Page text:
Tuesday, December 16, 2008
If so, you may join the majority of Americans who have at least one animal in the home. After all, there are many benefits of having pets, including providing companionship, encouraging physical activity and teaching responsibility to children. It’s important to remember, though, to consider this decision carefully--especially if you have young children (under age 5) or family members with weakened immune systems. Here’s what you need to know:
• Nearly 2/3 of households have a pet. Most of these are dogs or cats. The rest are fish, birds, horses, and exotic or “nontraditional” pets.
• There are 4.4 million animal bites to humans in the U.S. each year. Most of these are dog bites. Cat bites, although much less common, can cause injuries and infections as well.
• Exotic animals, such as reptiles and rodents, may transmit infections like Salmonella or plague that can cause serious illness in humans.
• Children (and adults) may be allergic to animals brought into the home.
• Young children lack the developmental maturity to be expected to act safely around unpredictable pets. Also, until about age 5 or 6, many children are not able to help care for animals.
• It may be better to wait until after the holidays to get a new pet. By then, many “holiday gift” animals may be put into shelters because they were not a good fit for their family and will be in need of a new home. Instead, get all the supplies you need in anticipation of the pet (such as food, bowls, toys, etc.) and then go choose an animal together after the hustle and bustle of the holidays settles down.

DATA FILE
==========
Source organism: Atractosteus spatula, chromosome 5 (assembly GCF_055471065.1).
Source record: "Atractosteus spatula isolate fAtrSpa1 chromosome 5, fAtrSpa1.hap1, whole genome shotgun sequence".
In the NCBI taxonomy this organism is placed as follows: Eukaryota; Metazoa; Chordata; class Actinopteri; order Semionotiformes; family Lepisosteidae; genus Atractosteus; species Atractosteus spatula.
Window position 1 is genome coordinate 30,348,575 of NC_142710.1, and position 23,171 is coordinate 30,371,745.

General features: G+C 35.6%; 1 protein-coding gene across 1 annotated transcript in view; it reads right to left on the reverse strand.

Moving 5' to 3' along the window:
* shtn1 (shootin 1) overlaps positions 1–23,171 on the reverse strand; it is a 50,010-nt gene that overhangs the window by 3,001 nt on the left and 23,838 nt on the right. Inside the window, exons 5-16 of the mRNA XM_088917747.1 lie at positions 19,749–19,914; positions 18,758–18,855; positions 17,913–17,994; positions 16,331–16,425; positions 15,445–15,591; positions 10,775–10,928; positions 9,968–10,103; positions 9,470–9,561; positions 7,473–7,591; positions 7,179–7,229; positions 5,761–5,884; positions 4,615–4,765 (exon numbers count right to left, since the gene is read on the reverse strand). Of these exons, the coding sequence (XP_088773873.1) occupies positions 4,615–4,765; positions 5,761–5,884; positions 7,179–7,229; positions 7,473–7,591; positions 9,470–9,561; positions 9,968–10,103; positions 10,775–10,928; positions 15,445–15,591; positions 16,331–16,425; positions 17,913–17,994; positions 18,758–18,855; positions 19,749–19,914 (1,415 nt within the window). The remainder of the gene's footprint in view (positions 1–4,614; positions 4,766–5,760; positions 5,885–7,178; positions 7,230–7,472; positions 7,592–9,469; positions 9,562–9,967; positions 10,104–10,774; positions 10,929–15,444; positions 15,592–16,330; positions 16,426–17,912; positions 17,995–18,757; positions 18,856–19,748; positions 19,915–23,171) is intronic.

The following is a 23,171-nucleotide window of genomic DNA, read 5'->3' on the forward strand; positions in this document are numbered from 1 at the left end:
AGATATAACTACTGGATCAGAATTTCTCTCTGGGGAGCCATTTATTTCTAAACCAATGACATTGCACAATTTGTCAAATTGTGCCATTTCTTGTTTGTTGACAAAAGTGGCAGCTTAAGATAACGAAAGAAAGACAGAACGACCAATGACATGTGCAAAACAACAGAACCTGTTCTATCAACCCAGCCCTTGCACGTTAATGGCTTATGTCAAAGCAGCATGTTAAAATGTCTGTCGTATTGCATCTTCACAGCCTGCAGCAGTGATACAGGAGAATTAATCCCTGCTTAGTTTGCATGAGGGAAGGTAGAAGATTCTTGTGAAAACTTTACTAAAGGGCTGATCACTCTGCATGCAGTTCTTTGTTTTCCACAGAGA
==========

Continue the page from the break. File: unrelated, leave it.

For more information about exotic pets, check out this video on CNN.com:
Thursday, December 11, 2008
See my Expert Q&A on CNNHealth.com here http://www.cnn.com/HEALTH/livingwell/
Living Well Expert
Dr. Jennifer Shu
Pediatrician, Children's Medical Group
Welcome to Living Well!
The word "doctor" comes from the Latin word "docere" which means "to teach" -- something I do every day in my practice and through my work with the media, whether it's in the books and articles I write, the radio shows that I host, or the television interviews that I do. I love sharing what I know about medicine and healthy living with my patients. In fact, I find that I learn a lot from my patients as well. Now I have the chance to share my passion with the public through this Web site and hope to learn from your experiences too!
With life spans now being longer than ever, it's even more important that we try to live as well as possible. In this column, we'll discuss many aspects of healthy living and answer a wide variety of questions -- ranging from when it's safe to fly with an infant to whether it's normal for adults to get ear infections and how to make the most of your medical visits.
Remember that nothing can substitute for the advice you get from your own physician so be sure to partner with your doctor to create a personalized game plan for healthy living. For general information about health topics, please visit this new site and send in your questions or submit comments with your favorite tips for living well!